Some samples are split between different processes – all will go through DNA extraction, but some samples are large enough to be split between DNA, RNA and Hi-C (a clever way of sequencing that helps build the structure of chromosomes). If a sample is too small we may need extra samples to make sure we generate enough data for that species.
Once DNA is extracted I aliquot DNA for sequencing and deliver it (and some paperwork) to my Scientific Service Representative (also known as Liz!) who checks the data and directs the sequencing team to process the DNA.
I'm currently solving this problem:
Because fieldwork doesn’t always come with a -70C freezer, our colleagues can’t always store or post specimens in the most ideal way (quickly freezing in liquid nitrogen and storing at -70C, then posting buried in a box of dry ice or couriered in a canister pre-cooled with liquid nitrogen).
I’m currently testing some hoverflies stored in different preservatives and frozen at -20C in someone’s kitchen freezer to see if I can still extract lots of lovely long DNA fragments. The results will allow me to advise which preservatives work best with insects and if we can recommend storing in a normal freezer. Next steps might be to test on a different type of sample (e.g. molluscs like snails or clams) or test the same samples at fridge or ambient temperatures. We may discover that freezing is not essential, which would be great for many reasons.
I'm currently working on these species doing this:
Everything? There’s over 1000 currently in our database (meaning they are in our freezer in the lab or have already been processed).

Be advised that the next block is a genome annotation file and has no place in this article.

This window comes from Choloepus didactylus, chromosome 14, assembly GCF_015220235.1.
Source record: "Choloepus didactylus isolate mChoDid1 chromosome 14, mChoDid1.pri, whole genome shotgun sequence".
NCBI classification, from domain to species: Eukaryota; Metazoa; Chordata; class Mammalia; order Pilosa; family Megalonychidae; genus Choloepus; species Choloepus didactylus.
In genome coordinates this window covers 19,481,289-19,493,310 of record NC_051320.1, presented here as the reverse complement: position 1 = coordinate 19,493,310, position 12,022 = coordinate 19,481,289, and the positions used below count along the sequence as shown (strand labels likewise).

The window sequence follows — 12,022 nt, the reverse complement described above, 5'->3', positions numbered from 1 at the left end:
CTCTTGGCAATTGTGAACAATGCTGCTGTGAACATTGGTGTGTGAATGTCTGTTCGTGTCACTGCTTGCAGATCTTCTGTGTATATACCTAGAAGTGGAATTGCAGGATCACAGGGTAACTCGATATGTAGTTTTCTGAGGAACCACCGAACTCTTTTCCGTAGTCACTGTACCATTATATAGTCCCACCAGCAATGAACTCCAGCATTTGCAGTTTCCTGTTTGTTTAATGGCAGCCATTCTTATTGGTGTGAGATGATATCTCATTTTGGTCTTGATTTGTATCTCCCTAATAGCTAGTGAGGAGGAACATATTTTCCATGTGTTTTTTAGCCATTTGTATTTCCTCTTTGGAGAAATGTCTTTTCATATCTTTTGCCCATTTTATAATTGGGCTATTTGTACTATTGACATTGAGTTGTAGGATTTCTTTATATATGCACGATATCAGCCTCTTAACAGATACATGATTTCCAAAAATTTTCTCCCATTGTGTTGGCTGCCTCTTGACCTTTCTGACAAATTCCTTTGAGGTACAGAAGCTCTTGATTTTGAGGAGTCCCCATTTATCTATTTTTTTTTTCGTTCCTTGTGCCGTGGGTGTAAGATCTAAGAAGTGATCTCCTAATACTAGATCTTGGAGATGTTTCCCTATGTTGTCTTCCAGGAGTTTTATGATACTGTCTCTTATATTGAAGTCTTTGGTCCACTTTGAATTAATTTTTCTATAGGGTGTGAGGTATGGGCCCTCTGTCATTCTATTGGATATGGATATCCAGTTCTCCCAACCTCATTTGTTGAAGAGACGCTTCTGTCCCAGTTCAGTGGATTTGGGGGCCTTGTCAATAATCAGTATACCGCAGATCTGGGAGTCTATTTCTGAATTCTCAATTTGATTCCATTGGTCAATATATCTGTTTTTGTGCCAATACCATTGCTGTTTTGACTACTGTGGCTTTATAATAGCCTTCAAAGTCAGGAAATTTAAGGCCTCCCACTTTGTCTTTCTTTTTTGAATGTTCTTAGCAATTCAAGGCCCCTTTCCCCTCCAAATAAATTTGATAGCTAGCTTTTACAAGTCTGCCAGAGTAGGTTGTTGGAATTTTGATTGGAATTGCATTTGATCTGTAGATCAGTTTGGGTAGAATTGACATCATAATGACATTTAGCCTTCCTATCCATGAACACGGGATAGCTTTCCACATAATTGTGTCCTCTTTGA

How would you describe yourself in 3 words?
Squisher of things
What or who inspired you to follow your career?
I love being able to explore and ask questions such as "how does this thing work?". Every time I learn something I also learn there is more detail to understand.
What was your favourite subject at school?
Science and Design/Technology
What did you want to be after you left school?
I didn't have an aim, I've always followed my gut feeling.
Were you ever in trouble at school?
Not really, but I was told off for wearing really high heeled boots.
If you weren't doing this job, what would you choose instead?
I might start my own business, or retrain as a pilot.
Who is your favourite singer or band?
Nightwish - a Finnish symphonic metal band
What's your favourite food?
Authentic Chinese - I love hot pot and xiao long bao (soup dumplings).
What is the most fun thing you've done?
Travel by train from Shanghai to my home in the UK - it took nearly a month, stopping for a couple of days in each capital city I passed through.
If you had 3 wishes for yourself what would they be? - be honest!
3 day weekend every week, my own house, teleportation device.
Tell us a joke.
Why was the mushroom always invited to parties? He was a fungi!